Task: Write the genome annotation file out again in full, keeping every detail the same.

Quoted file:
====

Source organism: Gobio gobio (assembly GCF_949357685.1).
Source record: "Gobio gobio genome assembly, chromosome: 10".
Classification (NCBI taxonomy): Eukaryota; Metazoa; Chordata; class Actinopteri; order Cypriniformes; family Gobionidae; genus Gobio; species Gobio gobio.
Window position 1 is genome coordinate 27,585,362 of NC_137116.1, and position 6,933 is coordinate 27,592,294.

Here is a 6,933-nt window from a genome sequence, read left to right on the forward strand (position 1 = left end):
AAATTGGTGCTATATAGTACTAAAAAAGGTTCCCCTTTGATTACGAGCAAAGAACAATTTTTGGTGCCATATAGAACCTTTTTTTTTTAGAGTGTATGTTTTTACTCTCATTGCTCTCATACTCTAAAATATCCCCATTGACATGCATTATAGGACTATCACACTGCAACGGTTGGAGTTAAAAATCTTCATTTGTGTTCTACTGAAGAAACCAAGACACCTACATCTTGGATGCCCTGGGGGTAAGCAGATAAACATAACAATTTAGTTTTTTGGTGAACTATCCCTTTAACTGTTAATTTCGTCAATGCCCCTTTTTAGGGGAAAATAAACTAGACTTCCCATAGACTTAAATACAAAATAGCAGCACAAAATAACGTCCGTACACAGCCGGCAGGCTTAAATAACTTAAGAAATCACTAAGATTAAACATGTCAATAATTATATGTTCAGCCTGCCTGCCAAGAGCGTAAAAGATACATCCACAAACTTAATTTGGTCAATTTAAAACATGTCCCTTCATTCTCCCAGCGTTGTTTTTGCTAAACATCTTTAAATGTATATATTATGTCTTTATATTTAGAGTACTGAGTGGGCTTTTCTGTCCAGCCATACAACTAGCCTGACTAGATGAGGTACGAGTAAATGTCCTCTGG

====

Source organism: Gobio gobio (assembly GCF_949357685.1).
Source record: "Gobio gobio genome assembly, chromosome: 10".
Classification (NCBI taxonomy): Eukaryota; Metazoa; Chordata; class Actinopteri; order Cypriniformes; family Gobionidae; genus Gobio; species Gobio gobio.
Window position 1 is genome coordinate 27,585,362 of NC_137116.1, and position 6,933 is coordinate 27,592,294.

Here is a 6,933-nt window from a genome sequence, read left to right on the forward strand (position 1 = left end):
AAATTGGTGCTATATAGTACTAAAAAAGGTTCCCCTTTGATTACGAGCAAAGAACAATTTTTGGTGCCATATAGAACCTTTTTTTTTTAGAGTGTATGTTTTTACTCTCATTGCTCTCATACTCTAAAATATCCCCATTGACATGCATTATAGGACTATCACACTGCAACGGTTGGAGTTAAAAATCTTCATTTGTGTTCTACTGAAGAAACCAAGACACCTACATCTTGGATGCCCTGGGGGTAAGCAGATAAACATAACAATTTAGTTTTTTGGTGAACTATCCCTTTAACTGTTAATTTCGTCAATGCCCCTTTTTAGGGGAAAATAAACTAGACTTCCCATAGACTTAAATACAAAATAGCAGCACAAAATAACGTCCGTACACAGCCGGCAGGCTTAAATAACTTAAGAAATCACTAAGATTAAACATGTCAATAATTATATGTTCAGCCTGCCTGCCAAGAGCGTAAAAGATACATCCACAAACTTAATTTGGTCAATTTAAAACATGTCCCTTCATTCTCCCAGCGTTGTTTTTGCTAAACATCTTTAAATGTATATATTATGTCTTTATATTTAGAGTACTGAGTGGGCTTTTCTGTCCAGCCATACAACTAGCCTGACTAGATGAGGTACGAGTAAATGTCCTCTGG